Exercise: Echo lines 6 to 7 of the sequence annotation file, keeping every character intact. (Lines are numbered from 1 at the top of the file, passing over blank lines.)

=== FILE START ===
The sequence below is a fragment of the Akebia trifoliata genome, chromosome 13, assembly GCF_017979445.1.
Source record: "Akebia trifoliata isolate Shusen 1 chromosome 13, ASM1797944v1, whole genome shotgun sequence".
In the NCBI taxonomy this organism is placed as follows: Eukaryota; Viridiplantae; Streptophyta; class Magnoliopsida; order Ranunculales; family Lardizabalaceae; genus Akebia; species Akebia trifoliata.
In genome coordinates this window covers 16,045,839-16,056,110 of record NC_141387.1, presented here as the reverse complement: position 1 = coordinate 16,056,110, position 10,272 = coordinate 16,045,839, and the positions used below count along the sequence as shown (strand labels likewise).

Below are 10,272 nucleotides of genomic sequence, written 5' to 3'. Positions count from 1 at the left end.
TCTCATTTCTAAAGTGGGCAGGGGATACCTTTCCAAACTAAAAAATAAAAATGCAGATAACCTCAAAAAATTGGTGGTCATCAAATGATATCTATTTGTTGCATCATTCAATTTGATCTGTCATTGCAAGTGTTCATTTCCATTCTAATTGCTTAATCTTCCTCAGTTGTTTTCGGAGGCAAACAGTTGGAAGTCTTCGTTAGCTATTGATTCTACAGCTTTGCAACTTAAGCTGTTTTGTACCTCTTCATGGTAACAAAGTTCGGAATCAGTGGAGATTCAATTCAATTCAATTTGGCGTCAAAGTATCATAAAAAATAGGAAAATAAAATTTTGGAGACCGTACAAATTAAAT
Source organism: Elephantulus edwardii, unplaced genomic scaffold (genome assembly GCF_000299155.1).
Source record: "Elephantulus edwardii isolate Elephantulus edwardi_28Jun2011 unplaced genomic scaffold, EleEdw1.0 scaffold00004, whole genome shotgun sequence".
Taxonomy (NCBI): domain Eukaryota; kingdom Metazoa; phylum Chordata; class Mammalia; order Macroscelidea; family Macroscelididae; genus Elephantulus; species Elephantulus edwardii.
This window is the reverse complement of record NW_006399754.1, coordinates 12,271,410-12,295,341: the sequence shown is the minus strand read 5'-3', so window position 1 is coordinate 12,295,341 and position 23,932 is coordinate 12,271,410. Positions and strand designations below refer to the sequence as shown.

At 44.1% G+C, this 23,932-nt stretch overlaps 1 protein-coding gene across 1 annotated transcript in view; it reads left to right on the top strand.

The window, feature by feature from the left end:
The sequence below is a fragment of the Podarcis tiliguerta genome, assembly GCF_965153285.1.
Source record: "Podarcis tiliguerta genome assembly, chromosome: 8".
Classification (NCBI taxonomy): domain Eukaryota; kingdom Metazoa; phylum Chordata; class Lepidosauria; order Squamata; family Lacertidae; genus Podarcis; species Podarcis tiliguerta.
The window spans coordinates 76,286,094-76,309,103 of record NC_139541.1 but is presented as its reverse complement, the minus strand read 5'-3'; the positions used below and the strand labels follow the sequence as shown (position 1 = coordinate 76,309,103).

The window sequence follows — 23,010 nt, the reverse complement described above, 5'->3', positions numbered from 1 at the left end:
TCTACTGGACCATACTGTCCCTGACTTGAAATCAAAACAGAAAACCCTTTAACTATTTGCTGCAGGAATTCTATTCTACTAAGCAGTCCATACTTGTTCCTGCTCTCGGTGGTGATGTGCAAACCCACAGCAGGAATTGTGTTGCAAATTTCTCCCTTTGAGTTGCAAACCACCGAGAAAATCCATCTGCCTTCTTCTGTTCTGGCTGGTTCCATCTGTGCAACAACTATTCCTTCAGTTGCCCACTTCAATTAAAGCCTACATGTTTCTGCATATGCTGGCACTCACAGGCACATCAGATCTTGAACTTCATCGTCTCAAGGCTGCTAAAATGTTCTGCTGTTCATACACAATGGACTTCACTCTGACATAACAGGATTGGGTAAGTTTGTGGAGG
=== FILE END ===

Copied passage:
TCTCATTTCTAAAGTGGGCAGGGGATACCTTTCCAAACTAAAAAATAAAAATGCAGATAACCTCAAAAAATTGGTGGTCATCAAATGATATCTATTTGTTGCATCATTCAATTTGATCTGTCATTGCAAGTGTTCATTTCCATTCTAATTGCTTAATCTTCCTCAGTTGTTTTCGGAGGCAAACAGTTGGAAGTCTTCGTTAGCTATTGATTCTACAGCTTTGCAACTTAAGCTGTTTTGTACCTCTTCATGGTAACAAAGTTCGGAATCAGTGGAGATTCAATTCAATTCAATTTGGCGTCAAAGTATCATAAAAAATAGGAAAATAAAATTTTGGAGACCGTACAAATTAAAT
Source organism: Elephantulus edwardii, unplaced genomic scaffold (genome assembly GCF_000299155.1).